Facebook Pages for Small Businesses

Running a small business can be tough. I know, I have run a few small businesses in the past and you are always watching the pennies. Sometimes business is good, sometimes it’s abysmal and you always have a to-do list (or a should do list) as long as your arm.

Making correct use of the Internet can really help boost your business by doing such things as drive customers to your premises and improve your business reputation, but many small business owners believe that having a Facebook page alone is enough to get their business seen and optimised online and don’t want to fork out for a professionally made website.

That is a big mistake.

A Facebook page is great as part of your online strategy, but it should never replace a professional website and here are some reasons why:

  • Website credibility aids your SEO (Search Engine Optimisation) ranking, meaning more people will find your business faster on the Internet.
  • Whilst a Facebook page is a great way to add options to how customers can interact with you, you are likely eliminating almost half your potential customers if you limit your business to only a Facebook page.
  • Only a small percent (1%-5%) of people who have liked your Facebook page will see your updates.
  • Facebook pages do not offer enough functionality – particularly e-commerce.
  • You risk your account being deleted with Facebook. You have to follow their constantly revised terms of service.
  • Facebook favours BIG BRANDS that are able to give grand displays which draw in hundreds of thousands of likes.
  • A Facebook page alone is very weak. A weak or low online presence translates to a low search engine ranking. Compounding this ranking is the indistinguishability of Facebook pages.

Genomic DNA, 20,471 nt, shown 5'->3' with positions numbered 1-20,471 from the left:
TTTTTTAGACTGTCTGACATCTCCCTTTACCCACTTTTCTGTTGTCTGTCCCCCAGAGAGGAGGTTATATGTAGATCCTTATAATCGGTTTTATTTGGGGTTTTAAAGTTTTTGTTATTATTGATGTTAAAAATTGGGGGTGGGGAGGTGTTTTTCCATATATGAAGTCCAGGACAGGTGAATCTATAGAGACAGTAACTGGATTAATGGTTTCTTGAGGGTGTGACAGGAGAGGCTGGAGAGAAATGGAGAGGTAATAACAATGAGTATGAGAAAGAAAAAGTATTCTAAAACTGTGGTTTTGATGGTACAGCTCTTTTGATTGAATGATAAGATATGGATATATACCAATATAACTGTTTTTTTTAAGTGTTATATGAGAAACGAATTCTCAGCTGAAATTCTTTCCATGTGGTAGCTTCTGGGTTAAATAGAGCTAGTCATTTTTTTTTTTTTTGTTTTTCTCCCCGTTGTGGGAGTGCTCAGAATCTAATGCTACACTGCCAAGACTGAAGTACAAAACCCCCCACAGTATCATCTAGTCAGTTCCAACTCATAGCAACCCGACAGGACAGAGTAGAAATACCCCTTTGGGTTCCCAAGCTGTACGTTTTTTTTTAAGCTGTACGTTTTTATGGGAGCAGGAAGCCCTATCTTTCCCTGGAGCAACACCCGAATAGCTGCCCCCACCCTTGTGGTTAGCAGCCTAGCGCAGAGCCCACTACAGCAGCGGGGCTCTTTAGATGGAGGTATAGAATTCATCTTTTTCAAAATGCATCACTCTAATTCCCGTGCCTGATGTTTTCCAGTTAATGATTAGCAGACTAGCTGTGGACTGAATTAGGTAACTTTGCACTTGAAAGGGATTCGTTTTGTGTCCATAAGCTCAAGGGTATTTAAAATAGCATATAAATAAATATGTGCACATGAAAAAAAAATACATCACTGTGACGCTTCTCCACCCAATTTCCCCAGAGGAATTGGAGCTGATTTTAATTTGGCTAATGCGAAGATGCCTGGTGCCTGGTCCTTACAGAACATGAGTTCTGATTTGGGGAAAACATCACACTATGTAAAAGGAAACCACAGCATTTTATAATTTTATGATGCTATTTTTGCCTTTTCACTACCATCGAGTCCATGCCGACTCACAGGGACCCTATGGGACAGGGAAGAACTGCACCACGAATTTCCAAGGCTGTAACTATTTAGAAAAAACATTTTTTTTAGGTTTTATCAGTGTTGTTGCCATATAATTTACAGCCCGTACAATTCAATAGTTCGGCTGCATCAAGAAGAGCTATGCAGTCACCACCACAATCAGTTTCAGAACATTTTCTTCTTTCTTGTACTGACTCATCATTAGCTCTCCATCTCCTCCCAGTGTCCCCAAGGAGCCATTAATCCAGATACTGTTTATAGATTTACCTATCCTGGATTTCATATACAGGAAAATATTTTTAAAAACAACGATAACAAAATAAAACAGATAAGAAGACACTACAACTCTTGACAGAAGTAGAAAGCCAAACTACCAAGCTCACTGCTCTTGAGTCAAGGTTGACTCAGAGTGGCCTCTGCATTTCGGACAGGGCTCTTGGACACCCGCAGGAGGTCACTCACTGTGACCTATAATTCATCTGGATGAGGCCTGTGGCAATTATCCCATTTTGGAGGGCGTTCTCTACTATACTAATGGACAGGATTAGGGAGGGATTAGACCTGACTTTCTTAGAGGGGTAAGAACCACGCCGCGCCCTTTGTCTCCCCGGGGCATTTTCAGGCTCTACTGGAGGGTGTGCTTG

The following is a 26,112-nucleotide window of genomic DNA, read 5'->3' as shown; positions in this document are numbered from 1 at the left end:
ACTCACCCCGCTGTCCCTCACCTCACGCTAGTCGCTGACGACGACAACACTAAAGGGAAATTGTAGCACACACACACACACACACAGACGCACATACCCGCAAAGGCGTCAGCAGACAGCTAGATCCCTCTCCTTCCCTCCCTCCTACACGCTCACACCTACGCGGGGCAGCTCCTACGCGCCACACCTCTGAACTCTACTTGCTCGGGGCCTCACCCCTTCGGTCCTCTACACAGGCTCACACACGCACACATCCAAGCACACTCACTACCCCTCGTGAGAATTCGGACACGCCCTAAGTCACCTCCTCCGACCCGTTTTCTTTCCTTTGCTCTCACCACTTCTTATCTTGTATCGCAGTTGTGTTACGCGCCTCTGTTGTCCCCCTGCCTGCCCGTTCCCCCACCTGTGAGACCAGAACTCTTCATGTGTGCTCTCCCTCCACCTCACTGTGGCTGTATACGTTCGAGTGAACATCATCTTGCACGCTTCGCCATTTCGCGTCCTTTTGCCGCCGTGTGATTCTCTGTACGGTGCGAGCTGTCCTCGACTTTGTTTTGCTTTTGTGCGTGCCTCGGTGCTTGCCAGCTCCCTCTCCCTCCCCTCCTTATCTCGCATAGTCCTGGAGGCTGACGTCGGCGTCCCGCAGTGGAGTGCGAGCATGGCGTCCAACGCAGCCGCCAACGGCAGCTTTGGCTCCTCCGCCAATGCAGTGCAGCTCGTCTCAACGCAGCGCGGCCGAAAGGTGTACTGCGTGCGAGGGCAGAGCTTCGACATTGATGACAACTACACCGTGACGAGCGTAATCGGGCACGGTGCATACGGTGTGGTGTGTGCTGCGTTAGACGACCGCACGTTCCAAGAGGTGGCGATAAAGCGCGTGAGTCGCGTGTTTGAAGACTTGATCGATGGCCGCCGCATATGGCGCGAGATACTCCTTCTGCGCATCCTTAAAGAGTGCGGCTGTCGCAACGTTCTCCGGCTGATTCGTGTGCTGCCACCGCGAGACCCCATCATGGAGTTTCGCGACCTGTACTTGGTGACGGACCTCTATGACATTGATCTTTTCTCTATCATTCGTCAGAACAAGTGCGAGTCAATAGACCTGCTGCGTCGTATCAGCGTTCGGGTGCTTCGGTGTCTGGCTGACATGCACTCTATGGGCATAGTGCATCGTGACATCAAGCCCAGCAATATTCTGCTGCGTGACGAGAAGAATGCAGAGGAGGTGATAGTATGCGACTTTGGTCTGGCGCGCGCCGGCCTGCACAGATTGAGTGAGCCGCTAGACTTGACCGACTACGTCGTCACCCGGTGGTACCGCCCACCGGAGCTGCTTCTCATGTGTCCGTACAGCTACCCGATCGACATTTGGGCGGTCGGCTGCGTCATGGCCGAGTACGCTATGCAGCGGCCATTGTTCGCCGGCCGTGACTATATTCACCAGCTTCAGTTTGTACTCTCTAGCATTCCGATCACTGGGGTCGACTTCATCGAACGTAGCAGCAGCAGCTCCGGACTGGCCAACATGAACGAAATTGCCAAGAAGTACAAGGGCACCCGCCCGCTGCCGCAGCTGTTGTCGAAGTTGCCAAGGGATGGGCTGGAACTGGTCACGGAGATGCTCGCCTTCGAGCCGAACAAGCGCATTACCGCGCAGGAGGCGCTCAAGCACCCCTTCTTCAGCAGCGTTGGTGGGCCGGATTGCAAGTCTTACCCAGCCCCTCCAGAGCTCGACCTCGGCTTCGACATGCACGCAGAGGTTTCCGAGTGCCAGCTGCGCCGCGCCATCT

• Facebook creates negative brand images from people indiscriminately posting negative comments on the your business page.
  • Your competitors can target the people visiting your Facebook page and tempt them away.
  • Research shows that people choose to click on a website link over a Facebook page link.
  • By having a professional website, a certain level of trust is built subconsciously and confidence is instilled in the customer.
  • Anyone can have a Facebook page and Facebook pages can often be suspicious and related to criminality. Only credible and professional businesses will have invested time and money into a business website.
  • Customers search on Google and not Facebook when looking for products, services and establishments. Facebook pages do not rank well in Google search – websites do.
  • When searching for businesses, the customer will be returned many identical Facebook pages to choose from. So, without a website, you will receive no preferential ranking.
  • You have full control with a website. This includes your own domain name, where it is hosted, the design, visitor rights, etc.
  • A website enables you to capture customer data such as emails.
  • A website is much more conducive to telling your business story in a clear and engaging manner.